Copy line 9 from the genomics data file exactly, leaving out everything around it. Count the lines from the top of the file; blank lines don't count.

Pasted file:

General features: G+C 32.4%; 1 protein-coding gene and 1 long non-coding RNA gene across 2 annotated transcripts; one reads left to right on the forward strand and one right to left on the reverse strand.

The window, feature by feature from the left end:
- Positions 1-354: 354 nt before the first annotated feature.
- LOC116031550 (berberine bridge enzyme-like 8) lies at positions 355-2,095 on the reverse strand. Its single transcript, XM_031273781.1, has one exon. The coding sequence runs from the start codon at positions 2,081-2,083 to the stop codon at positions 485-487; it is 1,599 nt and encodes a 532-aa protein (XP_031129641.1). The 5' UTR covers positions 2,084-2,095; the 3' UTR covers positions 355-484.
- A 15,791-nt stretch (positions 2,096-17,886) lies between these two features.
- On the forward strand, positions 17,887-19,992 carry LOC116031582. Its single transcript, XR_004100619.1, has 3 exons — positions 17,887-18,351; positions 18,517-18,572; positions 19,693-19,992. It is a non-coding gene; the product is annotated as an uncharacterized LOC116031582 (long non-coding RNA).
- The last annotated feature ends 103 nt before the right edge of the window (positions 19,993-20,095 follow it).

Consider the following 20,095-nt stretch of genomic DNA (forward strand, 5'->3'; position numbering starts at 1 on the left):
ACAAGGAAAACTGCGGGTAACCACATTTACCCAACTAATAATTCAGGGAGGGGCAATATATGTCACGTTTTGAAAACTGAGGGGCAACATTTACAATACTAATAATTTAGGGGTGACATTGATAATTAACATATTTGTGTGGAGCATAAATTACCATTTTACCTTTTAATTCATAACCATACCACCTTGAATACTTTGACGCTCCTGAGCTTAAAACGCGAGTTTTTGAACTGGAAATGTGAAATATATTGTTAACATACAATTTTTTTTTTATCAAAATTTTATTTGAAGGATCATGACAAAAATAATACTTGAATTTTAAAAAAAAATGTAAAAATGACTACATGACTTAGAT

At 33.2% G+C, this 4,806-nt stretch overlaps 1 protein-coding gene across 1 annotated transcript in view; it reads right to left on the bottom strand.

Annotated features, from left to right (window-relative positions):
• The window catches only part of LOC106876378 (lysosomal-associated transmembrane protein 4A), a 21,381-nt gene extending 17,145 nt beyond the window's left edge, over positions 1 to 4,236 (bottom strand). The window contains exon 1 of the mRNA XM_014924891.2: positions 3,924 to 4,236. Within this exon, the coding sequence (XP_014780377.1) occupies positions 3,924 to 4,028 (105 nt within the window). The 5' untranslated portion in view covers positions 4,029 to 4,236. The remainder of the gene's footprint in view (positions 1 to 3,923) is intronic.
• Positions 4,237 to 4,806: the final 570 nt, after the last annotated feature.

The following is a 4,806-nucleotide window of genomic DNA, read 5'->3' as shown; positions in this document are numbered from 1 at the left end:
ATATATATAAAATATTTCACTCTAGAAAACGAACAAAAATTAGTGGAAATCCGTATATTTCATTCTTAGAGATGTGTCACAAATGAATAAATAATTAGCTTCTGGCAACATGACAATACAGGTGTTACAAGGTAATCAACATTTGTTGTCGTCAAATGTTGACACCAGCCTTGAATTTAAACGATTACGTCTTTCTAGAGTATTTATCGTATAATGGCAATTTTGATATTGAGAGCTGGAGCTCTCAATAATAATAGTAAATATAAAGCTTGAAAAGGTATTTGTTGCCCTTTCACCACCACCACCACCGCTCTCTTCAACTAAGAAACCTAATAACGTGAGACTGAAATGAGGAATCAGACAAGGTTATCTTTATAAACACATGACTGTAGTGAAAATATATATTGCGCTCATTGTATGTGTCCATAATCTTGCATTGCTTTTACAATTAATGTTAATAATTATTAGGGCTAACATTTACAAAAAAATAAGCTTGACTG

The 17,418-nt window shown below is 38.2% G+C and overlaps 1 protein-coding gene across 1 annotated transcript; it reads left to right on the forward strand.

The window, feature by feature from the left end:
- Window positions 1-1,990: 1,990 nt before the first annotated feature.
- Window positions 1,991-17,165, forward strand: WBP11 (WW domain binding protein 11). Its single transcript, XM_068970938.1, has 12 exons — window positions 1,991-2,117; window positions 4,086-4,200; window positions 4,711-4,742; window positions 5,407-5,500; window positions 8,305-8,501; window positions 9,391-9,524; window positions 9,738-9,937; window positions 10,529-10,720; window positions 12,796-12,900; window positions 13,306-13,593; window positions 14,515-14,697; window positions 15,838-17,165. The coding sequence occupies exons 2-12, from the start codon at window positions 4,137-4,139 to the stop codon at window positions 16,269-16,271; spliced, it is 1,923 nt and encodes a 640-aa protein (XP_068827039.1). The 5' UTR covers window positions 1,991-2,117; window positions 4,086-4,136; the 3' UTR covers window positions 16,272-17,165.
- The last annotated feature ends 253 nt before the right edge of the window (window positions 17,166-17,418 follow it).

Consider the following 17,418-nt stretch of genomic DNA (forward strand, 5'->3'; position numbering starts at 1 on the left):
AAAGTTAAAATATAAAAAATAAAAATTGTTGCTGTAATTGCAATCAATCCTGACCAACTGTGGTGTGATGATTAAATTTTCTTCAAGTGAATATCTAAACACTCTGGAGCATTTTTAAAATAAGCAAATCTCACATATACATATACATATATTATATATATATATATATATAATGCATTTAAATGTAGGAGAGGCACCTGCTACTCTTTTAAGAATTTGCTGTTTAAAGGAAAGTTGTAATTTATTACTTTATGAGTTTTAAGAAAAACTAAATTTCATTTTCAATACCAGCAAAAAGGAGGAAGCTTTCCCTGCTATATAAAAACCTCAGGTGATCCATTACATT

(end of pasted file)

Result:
ACAAGGAAAACTGCGGGTAACCACATTTACCCAACTAATAATTCAGGGAGGGGCAATATATGTCACGTTTTGAAAACTGAGGGGCAACATTTACAATACTAATAATTTAGGGGTGACATTGATAATTAACATATTTGTGTGGAGCATAAATTACCATTTTACCTTTTAATTCATAACCATACCACCTTGAATACTTTGACGCTCCTGAGCTTAAAACGCGAGTTTTTGAACTGGAAATGTGAAATATATTGTTAACATACAATTTTTTTTTTATCAAAATTTTATTTGAAGGATCATGACAAAAATAATACTTGAATTTTAAAAAAAAATGTAAAAATGACTACATGACTTAGAT